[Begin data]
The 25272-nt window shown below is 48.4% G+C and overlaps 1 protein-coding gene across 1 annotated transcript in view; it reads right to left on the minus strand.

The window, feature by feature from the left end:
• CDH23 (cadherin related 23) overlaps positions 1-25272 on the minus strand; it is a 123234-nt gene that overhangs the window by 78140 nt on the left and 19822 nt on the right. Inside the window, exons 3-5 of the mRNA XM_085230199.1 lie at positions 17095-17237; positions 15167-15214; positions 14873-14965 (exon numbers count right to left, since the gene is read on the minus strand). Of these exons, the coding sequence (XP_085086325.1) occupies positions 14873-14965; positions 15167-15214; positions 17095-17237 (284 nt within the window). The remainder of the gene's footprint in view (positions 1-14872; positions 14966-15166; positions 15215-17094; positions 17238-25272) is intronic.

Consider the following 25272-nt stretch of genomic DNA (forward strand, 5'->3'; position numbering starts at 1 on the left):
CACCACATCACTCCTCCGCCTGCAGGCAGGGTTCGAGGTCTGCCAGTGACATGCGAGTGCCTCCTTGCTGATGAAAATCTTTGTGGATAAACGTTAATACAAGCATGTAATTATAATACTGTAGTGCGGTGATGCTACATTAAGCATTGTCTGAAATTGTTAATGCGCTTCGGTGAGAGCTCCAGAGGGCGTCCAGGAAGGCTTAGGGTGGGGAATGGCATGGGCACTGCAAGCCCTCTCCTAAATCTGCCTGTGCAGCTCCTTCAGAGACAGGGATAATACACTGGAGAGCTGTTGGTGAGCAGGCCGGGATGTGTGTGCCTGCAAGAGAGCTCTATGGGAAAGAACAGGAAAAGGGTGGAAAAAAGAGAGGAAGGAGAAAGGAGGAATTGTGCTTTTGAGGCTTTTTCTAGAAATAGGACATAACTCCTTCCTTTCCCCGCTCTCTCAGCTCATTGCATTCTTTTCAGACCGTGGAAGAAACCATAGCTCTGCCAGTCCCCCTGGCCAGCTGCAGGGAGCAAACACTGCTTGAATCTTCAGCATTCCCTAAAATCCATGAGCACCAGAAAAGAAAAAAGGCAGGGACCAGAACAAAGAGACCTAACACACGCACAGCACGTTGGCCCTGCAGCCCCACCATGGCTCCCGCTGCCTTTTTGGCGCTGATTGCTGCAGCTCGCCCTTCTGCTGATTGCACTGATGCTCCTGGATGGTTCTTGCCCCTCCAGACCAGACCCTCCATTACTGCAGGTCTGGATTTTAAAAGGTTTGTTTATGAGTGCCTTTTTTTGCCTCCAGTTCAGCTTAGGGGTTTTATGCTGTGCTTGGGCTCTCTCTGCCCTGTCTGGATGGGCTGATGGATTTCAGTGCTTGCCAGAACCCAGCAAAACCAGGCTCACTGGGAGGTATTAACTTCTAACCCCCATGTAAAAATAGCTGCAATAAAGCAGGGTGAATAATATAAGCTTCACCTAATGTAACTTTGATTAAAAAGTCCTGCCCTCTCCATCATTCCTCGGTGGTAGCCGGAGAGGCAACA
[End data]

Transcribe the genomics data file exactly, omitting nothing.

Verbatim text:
The 25272-nt window shown below is 48.4% G+C and overlaps 1 protein-coding gene across 1 annotated transcript in view; it reads right to left on the minus strand.

The window, feature by feature from the left end:
• CDH23 (cadherin related 23) overlaps positions 1-25272 on the minus strand; it is a 123234-nt gene that overhangs the window by 78140 nt on the left and 19822 nt on the right. Inside the window, exons 3-5 of the mRNA XM_085230199.1 lie at positions 17095-17237; positions 15167-15214; positions 14873-14965 (exon numbers count right to left, since the gene is read on the minus strand). Of these exons, the coding sequence (XP_085086325.1) occupies positions 14873-14965; positions 15167-15214; positions 17095-17237 (284 nt within the window). The remainder of the gene's footprint in view (positions 1-14872; positions 14966-15166; positions 15215-17094; positions 17238-25272) is intronic.

Consider the following 25272-nt stretch of genomic DNA (forward strand, 5'->3'; position numbering starts at 1 on the left):
CACCACATCACTCCTCCGCCTGCAGGCAGGGTTCGAGGTCTGCCAGTGACATGCGAGTGCCTCCTTGCTGATGAAAATCTTTGTGGATAAACGTTAATACAAGCATGTAATTATAATACTGTAGTGCGGTGATGCTACATTAAGCATTGTCTGAAATTGTTAATGCGCTTCGGTGAGAGCTCCAGAGGGCGTCCAGGAAGGCTTAGGGTGGGGAATGGCATGGGCACTGCAAGCCCTCTCCTAAATCTGCCTGTGCAGCTCCTTCAGAGACAGGGATAATACACTGGAGAGCTGTTGGTGAGCAGGCCGGGATGTGTGTGCCTGCAAGAGAGCTCTATGGGAAAGAACAGGAAAAGGGTGGAAAAAAGAGAGGAAGGAGAAAGGAGGAATTGTGCTTTTGAGGCTTTTTCTAGAAATAGGACATAACTCCTTCCTTTCCCCGCTCTCTCAGCTCATTGCATTCTTTTCAGACCGTGGAAGAAACCATAGCTCTGCCAGTCCCCCTGGCCAGCTGCAGGGAGCAAACACTGCTTGAATCTTCAGCATTCCCTAAAATCCATGAGCACCAGAAAAGAAAAAAGGCAGGGACCAGAACAAAGAGACCTAACACACGCACAGCACGTTGGCCCTGCAGCCCCACCATGGCTCCCGCTGCCTTTTTGGCGCTGATTGCTGCAGCTCGCCCTTCTGCTGATTGCACTGATGCTCCTGGATGGTTCTTGCCCCTCCAGACCAGACCCTCCATTACTGCAGGTCTGGATTTTAAAAGGTTTGTTTATGAGTGCCTTTTTTTGCCTCCAGTTCAGCTTAGGGGTTTTATGCTGTGCTTGGGCTCTCTCTGCCCTGTCTGGATGGGCTGATGGATTTCAGTGCTTGCCAGAACCCAGCAAAACCAGGCTCACTGGGAGGTATTAACTTCTAACCCCCATGTAAAAATAGCTGCAATAAAGCAGGGTGAATAATATAAGCTTCACCTAATGTAACTTTGATTAAAAAGTCCTGCCCTCTCCATCATTCCTCGGTGGTAGCCGGAGAGGCAACA